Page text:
However, giving up a puppy who is ready to move on to the next part of their journey is hard. In fact, one of the most frequent things our puppy raisers hear from people is “I would never be able to give up the dog.”

Becky Lamb, our puppy raiser coordinator, understands what our puppy raisers go through when they raise and give up their puppy. She began raising SSD Scotia in September 2010 as the best way to learn her new job. Scotia went on to become one of our breeders (she was recently retired), and Becky welcomed SSD Bridge (now in advanced training) and now SSD Jade into her home.

Becky often says to our volunteers, “If you have children, you don’t raise them with the intent to have them live at home forever. You want the best for your kids. You want them to go out there and change the world! It’s the same for the dogs. I want them to go out there and change the world for someone.”

Giving up SSD London was one of the most difficult things Meghan ever did. “But seeing him work with his new partner was the most rewarding moment I think I will ever have,” she says. “You have to keep in mind that this dog was never yours, not truly. They are always meant for a much larger purpose. It’s by no means easy. But the first time I saw our dog with his partner, the first and only thought that came into my mind was ‘worth it.’”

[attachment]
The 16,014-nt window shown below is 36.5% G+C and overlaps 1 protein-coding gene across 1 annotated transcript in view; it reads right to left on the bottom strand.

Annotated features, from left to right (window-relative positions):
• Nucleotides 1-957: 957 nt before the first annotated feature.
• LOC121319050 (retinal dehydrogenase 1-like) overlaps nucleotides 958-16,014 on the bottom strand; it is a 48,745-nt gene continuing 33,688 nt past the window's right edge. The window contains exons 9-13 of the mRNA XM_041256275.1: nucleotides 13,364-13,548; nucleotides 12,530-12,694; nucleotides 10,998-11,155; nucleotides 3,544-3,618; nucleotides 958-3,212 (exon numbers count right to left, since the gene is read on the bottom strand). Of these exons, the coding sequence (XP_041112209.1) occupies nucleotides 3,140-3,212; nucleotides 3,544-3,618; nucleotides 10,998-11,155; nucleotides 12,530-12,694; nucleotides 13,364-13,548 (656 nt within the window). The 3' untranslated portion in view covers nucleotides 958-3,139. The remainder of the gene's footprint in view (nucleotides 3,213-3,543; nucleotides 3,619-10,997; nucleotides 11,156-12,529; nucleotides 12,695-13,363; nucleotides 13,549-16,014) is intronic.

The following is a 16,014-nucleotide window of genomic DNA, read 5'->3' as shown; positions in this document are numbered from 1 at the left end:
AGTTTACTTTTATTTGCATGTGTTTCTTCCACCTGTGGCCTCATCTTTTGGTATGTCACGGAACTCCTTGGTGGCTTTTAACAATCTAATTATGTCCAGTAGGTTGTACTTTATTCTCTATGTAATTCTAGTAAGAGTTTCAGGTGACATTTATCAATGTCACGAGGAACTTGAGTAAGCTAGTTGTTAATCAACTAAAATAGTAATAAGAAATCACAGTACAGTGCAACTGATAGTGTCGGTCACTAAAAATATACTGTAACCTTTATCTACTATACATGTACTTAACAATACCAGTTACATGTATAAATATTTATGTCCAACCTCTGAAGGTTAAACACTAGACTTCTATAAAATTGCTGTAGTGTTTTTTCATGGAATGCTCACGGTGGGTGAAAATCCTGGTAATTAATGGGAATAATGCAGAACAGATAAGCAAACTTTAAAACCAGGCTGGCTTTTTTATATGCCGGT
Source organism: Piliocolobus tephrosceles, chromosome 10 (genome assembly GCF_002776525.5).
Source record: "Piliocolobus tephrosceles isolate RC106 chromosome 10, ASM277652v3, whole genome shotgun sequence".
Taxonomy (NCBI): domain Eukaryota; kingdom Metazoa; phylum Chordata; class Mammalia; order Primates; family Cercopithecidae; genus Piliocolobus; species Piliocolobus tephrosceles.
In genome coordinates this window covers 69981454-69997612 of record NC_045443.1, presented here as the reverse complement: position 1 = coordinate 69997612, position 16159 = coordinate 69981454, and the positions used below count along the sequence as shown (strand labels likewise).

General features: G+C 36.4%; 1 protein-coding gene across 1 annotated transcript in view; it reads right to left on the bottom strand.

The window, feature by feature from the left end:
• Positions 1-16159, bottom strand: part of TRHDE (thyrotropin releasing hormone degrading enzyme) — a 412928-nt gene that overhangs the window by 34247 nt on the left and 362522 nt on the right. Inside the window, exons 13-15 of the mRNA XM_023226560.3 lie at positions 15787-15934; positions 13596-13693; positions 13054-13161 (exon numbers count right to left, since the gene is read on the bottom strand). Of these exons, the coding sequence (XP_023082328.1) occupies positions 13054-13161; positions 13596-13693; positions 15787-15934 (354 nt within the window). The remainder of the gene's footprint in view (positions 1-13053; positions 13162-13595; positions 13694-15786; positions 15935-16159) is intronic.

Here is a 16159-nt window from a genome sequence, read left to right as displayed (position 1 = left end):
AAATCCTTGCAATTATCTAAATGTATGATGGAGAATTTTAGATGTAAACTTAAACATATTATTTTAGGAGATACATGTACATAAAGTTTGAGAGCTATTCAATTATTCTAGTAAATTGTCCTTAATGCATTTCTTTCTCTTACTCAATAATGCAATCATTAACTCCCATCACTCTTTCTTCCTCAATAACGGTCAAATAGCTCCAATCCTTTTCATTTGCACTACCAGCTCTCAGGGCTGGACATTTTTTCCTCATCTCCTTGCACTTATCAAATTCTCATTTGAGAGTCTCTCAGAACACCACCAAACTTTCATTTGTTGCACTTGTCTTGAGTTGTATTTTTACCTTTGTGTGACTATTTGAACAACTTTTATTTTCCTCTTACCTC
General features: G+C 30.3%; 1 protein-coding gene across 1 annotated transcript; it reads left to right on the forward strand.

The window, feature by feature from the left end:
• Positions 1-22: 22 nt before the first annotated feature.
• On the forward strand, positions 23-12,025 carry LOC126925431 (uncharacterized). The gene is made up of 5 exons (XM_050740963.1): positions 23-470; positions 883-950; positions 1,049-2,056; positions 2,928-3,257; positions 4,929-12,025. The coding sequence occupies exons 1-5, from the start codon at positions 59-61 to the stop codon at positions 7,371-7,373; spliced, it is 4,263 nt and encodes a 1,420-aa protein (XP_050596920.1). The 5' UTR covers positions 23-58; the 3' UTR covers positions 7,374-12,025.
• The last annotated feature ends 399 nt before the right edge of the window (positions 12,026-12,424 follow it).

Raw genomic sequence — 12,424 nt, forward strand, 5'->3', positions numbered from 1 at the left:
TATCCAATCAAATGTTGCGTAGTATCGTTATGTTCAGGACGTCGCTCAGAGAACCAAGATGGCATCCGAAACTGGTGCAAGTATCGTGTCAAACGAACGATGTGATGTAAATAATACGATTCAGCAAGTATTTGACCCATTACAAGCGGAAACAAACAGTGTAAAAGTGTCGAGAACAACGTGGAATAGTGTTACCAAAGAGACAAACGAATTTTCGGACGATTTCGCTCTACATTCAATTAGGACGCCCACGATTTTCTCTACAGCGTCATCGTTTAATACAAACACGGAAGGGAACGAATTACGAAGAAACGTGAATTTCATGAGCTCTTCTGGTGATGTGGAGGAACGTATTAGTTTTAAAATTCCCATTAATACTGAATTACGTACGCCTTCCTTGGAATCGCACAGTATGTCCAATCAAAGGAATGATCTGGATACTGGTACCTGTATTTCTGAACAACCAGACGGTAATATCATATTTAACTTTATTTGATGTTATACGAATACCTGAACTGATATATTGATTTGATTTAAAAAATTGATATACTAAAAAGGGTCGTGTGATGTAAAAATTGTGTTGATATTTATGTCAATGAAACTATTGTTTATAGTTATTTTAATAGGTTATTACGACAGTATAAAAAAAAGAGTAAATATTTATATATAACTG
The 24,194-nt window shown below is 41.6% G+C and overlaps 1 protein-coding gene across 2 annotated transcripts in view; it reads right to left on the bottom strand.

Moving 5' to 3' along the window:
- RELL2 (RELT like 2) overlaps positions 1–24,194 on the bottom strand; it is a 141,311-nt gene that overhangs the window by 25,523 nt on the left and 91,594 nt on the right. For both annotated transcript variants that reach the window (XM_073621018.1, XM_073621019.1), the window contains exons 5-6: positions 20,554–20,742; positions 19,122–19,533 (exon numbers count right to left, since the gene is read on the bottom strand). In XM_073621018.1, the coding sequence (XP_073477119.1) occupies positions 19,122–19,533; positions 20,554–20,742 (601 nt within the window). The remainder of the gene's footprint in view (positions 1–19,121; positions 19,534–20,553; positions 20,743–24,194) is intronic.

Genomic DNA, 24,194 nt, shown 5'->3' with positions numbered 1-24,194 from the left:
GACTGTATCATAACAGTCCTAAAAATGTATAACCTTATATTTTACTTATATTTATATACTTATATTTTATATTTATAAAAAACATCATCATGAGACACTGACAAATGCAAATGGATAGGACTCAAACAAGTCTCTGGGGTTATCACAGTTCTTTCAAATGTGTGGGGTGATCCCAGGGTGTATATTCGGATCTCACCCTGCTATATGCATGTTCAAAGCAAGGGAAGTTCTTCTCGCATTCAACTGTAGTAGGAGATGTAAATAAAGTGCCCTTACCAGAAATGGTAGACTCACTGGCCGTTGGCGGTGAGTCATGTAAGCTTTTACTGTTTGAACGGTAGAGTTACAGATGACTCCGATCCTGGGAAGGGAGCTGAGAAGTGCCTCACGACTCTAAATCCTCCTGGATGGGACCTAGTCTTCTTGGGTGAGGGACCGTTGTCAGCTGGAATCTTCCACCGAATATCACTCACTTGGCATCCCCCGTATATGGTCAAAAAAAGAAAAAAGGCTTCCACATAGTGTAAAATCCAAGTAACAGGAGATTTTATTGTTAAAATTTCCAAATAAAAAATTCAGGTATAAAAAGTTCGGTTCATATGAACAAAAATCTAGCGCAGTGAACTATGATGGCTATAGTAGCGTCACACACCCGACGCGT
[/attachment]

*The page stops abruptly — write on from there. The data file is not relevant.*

Our next Team Training, where people receive their new service dog and learn to work together as a team, is coming up on February 2-18. If all continues to go as planned, five dogs will be placed with their new partners.

“Nitro, my Pony Boyo, is working toward a February Team Training,” says Kelly. “And I can’t wait to see him go off with his partner to do great things! When one journey ends, a whole new journey is right around the corner. I think the new journey also helps make the journey that’s ending a little easier to handle. Becky always likes to call and say ‘I have a puppy for you!’”

It’s true that when one dog is finishing his journey with his puppy raiser, there are several new puppies who are just beginning. Around that same time that five dogs will be entering Team Training in February, 15 nine-week-old puppies will be just starting their journeys to become service dogs.

Wouldn’t you like to take home your own pudgy, wrinkly-faced puppy and help shape him or her into an amazing service dog who will change someone’s life?

If you would like to raise a future service dog, apply online today or call us at 717-599-5920 to learn more!



Ann Moffitt
+1 (717) 232-7509ext. 133
Keystone Human Services
Keywords: Volunteerism & Community Engagement | Susquehanna Service Dogs | Volunteerism | Volunteerism & Community Engagement | puppy raisers | service dog training